B.: So what else are you taking?
A.: Some Greek civilization class, German and American History.
B.: So you’re taking 12 hours, then?
A.: Yeah, but I placed out of freshman English, so I’ll get credit for
B.: Sounds like you’re on the right track.
2. A Rough Week
A.: You don’t know how ready I am for the weekend. This has been
B.: You’re not kidding – it must be midterm’s week for everyone.
A.: At least it’s over. I’m gonna party all weekend.
B.: Sounds great, man.
3. Changing the Major
A.: Dr. Williams, I need to talk with you about changing my major.
B.: Oh, hello, Sarah. Come on in.
B.: Let me look at your file. Have you declared your major yet?
A.: Yes, I’m majoring in chemical engineering.
B.: Oh yes, here’s the form. And what do you want to change to?
A.: Business. It’s not because engineering is hard, though,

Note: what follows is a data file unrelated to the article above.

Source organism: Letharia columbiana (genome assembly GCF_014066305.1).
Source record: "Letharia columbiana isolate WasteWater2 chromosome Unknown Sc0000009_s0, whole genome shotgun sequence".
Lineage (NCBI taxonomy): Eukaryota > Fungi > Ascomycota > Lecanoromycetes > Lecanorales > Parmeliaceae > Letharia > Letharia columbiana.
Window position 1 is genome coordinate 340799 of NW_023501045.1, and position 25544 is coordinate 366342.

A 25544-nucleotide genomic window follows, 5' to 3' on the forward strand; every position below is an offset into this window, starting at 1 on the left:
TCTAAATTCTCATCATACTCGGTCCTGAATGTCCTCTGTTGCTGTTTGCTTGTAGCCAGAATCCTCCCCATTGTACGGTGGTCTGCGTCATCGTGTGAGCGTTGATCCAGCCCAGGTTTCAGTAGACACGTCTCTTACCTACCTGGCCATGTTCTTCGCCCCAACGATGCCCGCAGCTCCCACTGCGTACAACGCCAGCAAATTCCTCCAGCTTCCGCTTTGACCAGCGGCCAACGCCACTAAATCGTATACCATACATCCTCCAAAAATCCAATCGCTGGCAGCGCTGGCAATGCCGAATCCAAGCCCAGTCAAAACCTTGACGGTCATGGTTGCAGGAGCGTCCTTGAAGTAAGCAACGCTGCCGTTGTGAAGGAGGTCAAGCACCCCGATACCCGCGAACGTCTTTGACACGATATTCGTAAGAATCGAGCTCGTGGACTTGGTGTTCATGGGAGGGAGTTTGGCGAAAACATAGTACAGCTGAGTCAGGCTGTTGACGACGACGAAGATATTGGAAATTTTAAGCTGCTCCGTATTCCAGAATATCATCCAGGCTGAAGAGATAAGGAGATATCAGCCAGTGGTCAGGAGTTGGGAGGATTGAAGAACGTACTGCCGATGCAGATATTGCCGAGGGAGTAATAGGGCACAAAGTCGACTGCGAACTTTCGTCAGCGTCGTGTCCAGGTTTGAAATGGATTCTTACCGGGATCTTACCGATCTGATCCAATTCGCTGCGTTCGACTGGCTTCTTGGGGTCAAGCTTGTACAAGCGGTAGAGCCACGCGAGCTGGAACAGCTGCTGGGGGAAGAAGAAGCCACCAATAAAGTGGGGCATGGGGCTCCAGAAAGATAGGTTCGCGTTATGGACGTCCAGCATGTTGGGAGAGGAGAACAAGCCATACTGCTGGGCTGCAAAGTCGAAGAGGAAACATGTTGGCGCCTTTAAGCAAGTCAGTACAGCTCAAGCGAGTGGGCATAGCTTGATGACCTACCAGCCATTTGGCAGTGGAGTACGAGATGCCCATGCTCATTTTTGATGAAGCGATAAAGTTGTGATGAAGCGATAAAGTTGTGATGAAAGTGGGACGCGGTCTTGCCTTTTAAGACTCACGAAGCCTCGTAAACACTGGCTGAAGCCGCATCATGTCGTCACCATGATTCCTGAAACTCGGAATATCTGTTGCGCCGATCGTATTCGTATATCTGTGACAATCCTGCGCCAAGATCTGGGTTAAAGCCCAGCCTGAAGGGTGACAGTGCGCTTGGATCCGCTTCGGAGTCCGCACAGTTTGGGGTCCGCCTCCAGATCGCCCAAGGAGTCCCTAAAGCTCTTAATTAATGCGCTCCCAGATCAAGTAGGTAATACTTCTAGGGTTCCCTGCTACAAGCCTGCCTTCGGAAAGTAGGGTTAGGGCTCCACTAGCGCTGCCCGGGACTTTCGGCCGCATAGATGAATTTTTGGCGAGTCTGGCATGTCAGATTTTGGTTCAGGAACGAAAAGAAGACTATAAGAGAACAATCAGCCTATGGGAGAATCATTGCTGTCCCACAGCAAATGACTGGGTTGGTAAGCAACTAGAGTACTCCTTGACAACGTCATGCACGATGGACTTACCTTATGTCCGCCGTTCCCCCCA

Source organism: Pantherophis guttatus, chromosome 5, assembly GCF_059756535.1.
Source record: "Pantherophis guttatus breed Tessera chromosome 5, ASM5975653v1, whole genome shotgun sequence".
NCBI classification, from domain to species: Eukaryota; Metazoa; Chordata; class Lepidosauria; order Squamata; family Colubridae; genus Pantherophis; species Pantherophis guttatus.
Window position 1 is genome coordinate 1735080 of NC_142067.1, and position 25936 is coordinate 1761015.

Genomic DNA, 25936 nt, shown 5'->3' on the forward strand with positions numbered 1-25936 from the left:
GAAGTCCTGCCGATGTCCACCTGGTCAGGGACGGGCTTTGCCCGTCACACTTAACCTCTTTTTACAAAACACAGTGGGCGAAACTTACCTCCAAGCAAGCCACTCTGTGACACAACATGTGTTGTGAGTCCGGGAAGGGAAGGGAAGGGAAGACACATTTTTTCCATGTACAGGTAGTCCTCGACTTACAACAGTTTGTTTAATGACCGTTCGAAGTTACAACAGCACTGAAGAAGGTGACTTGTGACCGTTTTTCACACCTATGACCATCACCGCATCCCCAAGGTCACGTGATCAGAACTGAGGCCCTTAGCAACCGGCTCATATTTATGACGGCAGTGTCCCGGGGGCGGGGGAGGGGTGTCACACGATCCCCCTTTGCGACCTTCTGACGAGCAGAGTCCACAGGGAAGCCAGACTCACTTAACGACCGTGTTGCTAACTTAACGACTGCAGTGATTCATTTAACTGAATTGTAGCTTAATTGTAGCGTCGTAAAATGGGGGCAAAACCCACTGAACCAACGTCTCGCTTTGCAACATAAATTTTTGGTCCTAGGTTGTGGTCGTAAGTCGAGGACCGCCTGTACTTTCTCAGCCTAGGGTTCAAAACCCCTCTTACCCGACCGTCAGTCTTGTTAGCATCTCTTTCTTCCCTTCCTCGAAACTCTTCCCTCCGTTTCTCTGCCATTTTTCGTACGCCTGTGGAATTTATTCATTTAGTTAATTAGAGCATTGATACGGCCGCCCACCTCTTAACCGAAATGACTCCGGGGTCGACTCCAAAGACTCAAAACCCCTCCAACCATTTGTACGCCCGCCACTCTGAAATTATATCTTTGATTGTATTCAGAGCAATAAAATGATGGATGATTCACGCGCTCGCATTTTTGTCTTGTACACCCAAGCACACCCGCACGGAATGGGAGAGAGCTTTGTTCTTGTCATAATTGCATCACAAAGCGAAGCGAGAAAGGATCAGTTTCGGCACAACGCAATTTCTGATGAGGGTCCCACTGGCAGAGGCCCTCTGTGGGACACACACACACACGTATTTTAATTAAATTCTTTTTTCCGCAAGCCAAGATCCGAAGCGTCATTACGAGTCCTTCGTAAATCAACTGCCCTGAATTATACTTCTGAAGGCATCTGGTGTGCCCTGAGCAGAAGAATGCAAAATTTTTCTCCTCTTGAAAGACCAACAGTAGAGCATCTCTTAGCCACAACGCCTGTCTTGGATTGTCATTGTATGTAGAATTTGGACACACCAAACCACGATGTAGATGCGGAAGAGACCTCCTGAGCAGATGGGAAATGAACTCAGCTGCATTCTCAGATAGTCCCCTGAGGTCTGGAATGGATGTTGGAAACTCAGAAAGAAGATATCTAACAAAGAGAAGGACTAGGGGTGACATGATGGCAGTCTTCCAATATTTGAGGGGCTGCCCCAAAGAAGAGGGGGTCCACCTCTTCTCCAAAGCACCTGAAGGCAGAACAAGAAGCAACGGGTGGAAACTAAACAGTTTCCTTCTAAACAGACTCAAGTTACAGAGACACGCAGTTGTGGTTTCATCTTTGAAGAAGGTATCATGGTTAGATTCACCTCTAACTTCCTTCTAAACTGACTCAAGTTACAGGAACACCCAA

B.: Well, you have eighteen hours in engineering, Sarah, and only six hours in business. And the problem is you don’t need any more electives, so the eighteen hours in engineering will be extra work for you on your program. I just don’t have any place to put them except under additional electives.
A.: I see. So how much longer will it take me to graduate if I change to business?
B.: One semester, full time. You’ll have to take twelve hours of business courses that term including accounting.
A.: That’s okay. I really want to do this.
4.2*. Play the following situations:
1. A freshman is discussing the classes he/she is taking his/her term at the University with a sophomore who is eager to give some useful advice.
2. Two students are discussing a «rough» week and their plans for the weekend.
3. You are discussing the reasons for and the possibility of changing your major with your academic faculty adviser.
4.3. Read and translate the proverb:
It’s never late to learn.